Kenyan Priest Appointed Clean Content Ambassador Plans to Increase Awareness in Schools

Fr. Peterson Ndegwa appointed Ambassador of Clean Content by the Kenya Film and Clarification Board (KFCB). Credit: Courtesy Photo

A Kenyan Catholic Priest who was recently appointed as a clean content ambassador for the Kenya Film Classification Board (KFCB) in the country’s Central region has said he will create public awareness about the creation and consumption of clean content among school going children.

On June 24, Fr. Peterson Ndegwa was unveiled, alongside three others, as “Clean Content Ambassadors from Central Region to spearhead the Board's clarion call for creation and consumption of clean content as well as create awareness on KFCB's programs and campaigns under Sinema Mashinani initiative,” the entity announced in a June 28 report.

In an interview with ACI Africa, Fr. Ndegwa who has been tasked with the responsibility of working with the Kenyan government to ensure that content created by artists conform with the country’s social values said the new role reinforces what he has been doing in the region covered by the Catholic Archdiocese of Nyeri in Kenya.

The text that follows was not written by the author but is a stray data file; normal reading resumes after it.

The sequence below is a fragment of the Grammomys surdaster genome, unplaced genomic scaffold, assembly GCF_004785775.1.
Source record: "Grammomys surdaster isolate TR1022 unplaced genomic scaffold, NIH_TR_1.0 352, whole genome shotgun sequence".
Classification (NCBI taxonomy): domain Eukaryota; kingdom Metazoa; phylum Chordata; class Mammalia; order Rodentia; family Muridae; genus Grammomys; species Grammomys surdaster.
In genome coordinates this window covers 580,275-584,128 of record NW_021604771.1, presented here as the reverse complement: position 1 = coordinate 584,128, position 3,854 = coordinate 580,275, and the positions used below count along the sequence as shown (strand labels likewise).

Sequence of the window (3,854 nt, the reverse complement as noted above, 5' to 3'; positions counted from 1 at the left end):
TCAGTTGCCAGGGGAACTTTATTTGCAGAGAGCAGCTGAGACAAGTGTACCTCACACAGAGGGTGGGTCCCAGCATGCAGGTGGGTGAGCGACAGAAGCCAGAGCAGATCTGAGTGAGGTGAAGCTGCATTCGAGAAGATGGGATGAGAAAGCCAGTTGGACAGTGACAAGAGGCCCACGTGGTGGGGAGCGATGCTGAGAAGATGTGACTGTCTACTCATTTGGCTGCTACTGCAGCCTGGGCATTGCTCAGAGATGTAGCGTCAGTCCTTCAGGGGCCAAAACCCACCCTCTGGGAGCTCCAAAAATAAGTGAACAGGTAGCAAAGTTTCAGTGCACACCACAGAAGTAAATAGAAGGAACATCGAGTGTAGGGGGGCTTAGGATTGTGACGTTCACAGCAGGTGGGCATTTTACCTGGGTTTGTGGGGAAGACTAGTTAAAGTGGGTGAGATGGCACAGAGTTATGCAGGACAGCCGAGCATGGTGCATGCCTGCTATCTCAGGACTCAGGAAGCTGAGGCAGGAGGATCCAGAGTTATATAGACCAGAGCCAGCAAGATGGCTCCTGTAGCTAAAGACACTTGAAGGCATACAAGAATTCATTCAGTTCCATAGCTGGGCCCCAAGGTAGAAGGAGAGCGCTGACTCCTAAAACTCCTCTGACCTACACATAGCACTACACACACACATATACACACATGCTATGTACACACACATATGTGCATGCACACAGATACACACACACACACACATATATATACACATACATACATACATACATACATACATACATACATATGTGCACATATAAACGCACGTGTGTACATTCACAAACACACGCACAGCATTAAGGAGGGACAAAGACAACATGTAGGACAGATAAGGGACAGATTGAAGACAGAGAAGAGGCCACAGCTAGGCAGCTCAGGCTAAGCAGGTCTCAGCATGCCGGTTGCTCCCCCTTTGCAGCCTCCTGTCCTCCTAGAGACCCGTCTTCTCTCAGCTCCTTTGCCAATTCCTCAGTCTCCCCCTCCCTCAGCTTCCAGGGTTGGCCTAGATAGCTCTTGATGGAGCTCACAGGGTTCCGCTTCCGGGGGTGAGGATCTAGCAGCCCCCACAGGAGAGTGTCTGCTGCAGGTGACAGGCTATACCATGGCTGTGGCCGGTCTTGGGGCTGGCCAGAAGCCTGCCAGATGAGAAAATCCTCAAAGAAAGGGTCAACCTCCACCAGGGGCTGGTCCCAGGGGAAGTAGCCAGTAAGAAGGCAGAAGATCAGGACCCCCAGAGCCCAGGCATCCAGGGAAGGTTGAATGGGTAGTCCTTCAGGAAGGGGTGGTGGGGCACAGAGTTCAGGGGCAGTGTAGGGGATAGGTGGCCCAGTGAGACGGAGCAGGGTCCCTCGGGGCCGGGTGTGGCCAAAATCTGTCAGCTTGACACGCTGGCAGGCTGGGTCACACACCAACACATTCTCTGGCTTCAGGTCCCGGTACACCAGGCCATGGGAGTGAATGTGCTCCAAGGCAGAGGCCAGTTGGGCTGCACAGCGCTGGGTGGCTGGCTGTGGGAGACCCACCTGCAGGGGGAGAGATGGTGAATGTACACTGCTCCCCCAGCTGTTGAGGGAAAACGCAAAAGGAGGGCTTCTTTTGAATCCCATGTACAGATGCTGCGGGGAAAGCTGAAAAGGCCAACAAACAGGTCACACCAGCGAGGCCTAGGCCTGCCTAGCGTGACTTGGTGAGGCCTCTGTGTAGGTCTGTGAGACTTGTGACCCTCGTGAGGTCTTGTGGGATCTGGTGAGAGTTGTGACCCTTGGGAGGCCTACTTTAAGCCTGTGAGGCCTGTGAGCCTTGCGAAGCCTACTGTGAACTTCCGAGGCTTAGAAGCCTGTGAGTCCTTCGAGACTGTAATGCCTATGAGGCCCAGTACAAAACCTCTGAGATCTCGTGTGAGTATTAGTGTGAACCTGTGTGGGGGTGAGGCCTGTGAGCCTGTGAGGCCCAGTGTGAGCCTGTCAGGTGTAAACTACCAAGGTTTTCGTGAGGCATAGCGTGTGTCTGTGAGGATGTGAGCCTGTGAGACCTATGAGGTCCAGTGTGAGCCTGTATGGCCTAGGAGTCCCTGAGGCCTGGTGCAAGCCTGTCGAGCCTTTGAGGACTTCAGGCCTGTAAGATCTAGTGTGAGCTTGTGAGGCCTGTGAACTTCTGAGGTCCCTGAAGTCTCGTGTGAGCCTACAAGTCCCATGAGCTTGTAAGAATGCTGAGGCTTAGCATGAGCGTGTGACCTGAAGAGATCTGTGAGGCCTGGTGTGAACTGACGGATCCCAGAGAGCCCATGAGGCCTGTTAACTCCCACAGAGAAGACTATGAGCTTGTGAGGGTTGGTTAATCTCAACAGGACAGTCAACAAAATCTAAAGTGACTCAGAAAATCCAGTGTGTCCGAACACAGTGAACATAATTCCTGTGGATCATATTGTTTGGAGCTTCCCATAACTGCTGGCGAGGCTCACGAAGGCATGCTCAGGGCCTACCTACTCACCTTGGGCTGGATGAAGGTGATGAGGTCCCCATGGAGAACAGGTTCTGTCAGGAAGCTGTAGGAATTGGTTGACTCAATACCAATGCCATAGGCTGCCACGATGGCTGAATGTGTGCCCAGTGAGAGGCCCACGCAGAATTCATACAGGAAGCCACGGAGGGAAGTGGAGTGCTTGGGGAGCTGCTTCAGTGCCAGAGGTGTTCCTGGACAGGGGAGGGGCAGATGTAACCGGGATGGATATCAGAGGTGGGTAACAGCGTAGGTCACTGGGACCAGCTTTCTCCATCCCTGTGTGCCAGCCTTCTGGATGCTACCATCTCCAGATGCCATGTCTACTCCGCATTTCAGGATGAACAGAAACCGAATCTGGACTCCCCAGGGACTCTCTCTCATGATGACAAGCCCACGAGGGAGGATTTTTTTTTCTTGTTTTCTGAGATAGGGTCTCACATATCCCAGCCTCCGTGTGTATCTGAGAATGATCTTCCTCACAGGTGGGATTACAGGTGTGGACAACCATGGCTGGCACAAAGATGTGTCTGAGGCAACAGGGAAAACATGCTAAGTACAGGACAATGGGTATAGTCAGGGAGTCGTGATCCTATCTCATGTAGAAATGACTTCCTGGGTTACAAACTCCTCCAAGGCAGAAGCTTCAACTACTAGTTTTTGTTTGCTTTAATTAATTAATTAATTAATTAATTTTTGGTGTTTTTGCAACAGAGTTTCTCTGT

“I have been doing a lot of awareness across the Nyeri Archdiocese both in masses and other public forums. Before this recognition, I had held forums in more than 300 schools teaching children on the importance of clean media content on their studies,” the Priest said in the July 2 interview, adding, “This new platform will give me an opportunity to reach even more schools.”  


According to the member of the Clergy of Nyeri Archdiocese, his appointment should be considered a good chance for the Church to double her efforts in championing clean content among artists in the East African country.

Fr. Ndegwa who is the Director of Caritas in the Archdiocese of Nyeri says the Catholic Church has been working closely with the Kenyan government to ensure that there is dissemination of clean content among the young population in Kenya.

“I have been very instrumental in involving the Church in activities which will cut down consumption of harmful media content in the country. As a church, we have been trying to rehabilitate those who have already been affected,” the Priest who doubles as the Coordinator of the Catholic Peace and Justice Commission (CPJC) in the Kenyan Archdiocese further said.

Kenya has recently been suffering from negative and “unclean” media content, the Catholic Priest notes, something he says has caused a lot of harm among the country’s young population.

More in Africa

“Within the Archdiocese of Nyeri, a young man recently killed all his family members following a domestic quarrel. The man said he watched a movie called “The Killing Eve” which prepared him to carry out the lethal attack,” the Priest recalled the January incident.

He added in reference to negative media content, “If the content was not available for consumption in the country, the tragic event would not have occurred.”